local sysinfo = sys.get_sys_info()
    if sysinfo.system_name == "Android" then
        msg.post("#", "push_android")
    elseif sysinfo.system_name == "iPhone OS" then
        msg.post("#", "push_ios")   

function on_message(self, message_id, message)
    if message_id == hash("push_ios") then
        push.register(alerts, function (self, token, error)
            if token then
                local t = ""
                for i = 1,#token do
                    t = t .. string.format("%02x", string.byte(token, i))
                -- Print the device token
                -- Error
    elseif message_id == hash("push_android") then
        push.register(nil, function (self, token, error)
            if token then
                -- Print the device token
                -- Error

If all goes well the notification listener will be registered and we get a token that we can use:

DEBUG:SCRIPT: 1f8ba7869b84b10df69a07aa623cd7f55f62bca22cef61b51fedac643ec61ad8

If you’re running a push test app, you can now try to send notifications to your device using the device token and the APN service SSL certificate.

Pusher test

The notification should arrive at the client soon after you send it, from within your test application, arriving to the function push_listener():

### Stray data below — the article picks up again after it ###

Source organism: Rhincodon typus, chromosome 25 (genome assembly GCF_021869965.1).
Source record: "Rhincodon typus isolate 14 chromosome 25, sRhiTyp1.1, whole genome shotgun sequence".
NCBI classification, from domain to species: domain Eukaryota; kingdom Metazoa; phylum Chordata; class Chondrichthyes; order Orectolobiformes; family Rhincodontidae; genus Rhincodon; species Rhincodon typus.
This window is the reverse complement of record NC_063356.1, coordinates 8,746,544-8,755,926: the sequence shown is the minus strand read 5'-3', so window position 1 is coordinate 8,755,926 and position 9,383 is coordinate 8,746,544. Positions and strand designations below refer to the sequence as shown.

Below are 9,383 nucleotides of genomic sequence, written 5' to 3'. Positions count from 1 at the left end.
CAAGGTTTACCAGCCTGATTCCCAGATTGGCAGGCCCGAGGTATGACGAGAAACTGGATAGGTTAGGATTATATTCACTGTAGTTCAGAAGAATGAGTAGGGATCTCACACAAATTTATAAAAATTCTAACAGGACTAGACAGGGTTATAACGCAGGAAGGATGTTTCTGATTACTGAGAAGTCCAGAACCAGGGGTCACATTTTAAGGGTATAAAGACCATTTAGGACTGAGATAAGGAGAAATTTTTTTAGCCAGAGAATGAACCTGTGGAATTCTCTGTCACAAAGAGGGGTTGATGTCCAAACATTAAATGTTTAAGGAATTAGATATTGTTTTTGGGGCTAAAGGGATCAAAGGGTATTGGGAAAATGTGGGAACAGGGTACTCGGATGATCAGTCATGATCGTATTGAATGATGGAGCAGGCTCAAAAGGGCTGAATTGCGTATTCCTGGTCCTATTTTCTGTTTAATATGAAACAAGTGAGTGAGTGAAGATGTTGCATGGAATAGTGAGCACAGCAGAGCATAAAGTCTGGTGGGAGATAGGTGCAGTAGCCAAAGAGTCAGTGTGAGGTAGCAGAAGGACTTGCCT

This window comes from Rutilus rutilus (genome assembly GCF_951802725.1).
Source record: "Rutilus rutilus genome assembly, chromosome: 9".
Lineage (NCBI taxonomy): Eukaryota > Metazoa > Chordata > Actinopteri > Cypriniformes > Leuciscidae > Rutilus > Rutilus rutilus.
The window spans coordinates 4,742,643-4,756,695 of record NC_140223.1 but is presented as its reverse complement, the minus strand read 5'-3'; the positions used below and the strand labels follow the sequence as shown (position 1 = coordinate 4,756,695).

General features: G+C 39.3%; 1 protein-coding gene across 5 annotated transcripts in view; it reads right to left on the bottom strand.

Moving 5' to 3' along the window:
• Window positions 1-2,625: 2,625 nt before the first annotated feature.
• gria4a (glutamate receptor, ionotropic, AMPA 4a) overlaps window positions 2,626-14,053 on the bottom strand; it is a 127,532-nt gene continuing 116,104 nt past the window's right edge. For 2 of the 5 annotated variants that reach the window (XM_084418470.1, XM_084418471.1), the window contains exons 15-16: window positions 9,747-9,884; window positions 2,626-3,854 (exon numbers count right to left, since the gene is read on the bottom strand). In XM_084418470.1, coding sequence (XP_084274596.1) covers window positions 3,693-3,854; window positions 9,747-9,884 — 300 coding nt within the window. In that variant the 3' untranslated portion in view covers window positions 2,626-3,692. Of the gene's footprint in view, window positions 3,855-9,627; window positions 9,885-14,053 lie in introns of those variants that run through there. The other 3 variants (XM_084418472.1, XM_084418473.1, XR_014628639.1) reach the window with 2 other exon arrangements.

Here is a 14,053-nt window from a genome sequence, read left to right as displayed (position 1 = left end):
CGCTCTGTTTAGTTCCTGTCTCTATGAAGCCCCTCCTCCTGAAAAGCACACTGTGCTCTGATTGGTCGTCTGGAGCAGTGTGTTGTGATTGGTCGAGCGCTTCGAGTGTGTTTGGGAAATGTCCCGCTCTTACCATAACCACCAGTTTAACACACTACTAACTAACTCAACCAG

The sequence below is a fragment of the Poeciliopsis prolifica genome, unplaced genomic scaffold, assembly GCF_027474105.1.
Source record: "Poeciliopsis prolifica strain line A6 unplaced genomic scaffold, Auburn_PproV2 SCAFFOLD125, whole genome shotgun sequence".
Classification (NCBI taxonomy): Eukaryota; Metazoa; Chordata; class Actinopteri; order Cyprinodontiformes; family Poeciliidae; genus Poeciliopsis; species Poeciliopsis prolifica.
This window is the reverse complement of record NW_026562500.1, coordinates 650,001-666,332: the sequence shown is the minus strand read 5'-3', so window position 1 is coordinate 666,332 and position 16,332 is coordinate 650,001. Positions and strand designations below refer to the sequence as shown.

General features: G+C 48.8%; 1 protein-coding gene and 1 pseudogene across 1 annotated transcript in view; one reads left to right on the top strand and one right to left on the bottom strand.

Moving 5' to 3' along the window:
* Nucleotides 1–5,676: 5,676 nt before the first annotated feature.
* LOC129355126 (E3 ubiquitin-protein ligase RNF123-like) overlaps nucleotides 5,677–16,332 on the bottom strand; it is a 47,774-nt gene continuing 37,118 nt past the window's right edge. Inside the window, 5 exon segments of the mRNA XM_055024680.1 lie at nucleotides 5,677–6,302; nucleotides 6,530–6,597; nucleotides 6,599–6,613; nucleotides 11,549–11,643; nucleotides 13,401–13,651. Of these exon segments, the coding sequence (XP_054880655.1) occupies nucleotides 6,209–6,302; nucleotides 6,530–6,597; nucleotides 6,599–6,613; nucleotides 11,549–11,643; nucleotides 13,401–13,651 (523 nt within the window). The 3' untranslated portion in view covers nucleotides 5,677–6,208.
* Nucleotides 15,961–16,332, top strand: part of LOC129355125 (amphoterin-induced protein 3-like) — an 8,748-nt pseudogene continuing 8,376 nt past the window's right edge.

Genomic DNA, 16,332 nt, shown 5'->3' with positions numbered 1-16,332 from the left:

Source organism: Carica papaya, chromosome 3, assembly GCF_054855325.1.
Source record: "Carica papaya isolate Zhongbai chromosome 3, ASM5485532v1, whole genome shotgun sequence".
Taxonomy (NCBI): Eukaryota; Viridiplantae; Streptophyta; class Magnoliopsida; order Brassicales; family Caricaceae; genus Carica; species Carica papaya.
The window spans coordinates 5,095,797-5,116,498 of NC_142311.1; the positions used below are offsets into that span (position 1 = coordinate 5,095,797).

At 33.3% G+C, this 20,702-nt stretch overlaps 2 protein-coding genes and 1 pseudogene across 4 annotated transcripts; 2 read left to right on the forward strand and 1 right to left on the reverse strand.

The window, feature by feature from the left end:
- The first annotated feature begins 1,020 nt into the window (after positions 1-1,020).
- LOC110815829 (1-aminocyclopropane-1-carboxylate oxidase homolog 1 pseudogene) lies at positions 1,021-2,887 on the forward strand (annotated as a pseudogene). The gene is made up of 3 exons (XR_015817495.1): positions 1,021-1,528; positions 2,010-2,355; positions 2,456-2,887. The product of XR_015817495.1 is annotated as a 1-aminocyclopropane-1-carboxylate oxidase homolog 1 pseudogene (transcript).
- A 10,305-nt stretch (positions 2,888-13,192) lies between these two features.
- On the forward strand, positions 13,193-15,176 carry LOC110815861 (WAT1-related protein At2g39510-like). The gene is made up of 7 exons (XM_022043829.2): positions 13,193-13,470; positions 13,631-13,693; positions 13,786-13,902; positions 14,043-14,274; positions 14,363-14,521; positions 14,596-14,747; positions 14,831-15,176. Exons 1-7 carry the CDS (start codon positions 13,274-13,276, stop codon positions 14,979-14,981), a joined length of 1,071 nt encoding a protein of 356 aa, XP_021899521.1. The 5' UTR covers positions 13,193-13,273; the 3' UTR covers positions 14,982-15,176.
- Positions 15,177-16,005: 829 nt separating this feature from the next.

aps = {
    badge = 42,
    alert = Testing.. (1),
    sound = default,

And from the iOS homescreen:

iOS notification

If you wish to update the badge count from within the application, use the push.set_badge_count() function.

Android setup

Google has extensive documentation for Google Cloud Messaging. We encourage you to start by reading it on https://developers.google.com/cloud-messaging/gcm

On Android, you need the following information to send notifications:

  • A GCM Sender ID. This is built into the application.
  • A Server API Key to enable sending notifications through Google’s servers.

The setup is quite straightforward. Start by heading over to http://developers.google.com, click on Android and then Google Cloud Messaging.

Android getting started

A bit down the page there is a button saying Get a configuration file.

Android configuration file

Click the button and follow the instructions. At the end you will get a Server API Key and a Sender ID.

Android cloud services info

Copy the Sender ID and paste it into the gcm_sender_id field in your Defold project settings.

Google Cloud Messaging sender ID

Now everything is ready on the client. The above code example works for Android as well. Run it and copy the device token id.

DEBUG:SCRIPT: APA91bHkcKm0QHAMUCEQ_Dlpq2gzset6vh0cz46kDDV6230C5rFivyWZMCxGXcjxRDKg1PK4z1kWg3xnUVqSDiO_4_RiG8b8HeYJfaoW1ho4ukWYXjq5RE0Sy-JTyrhqRusUP_BxRTcE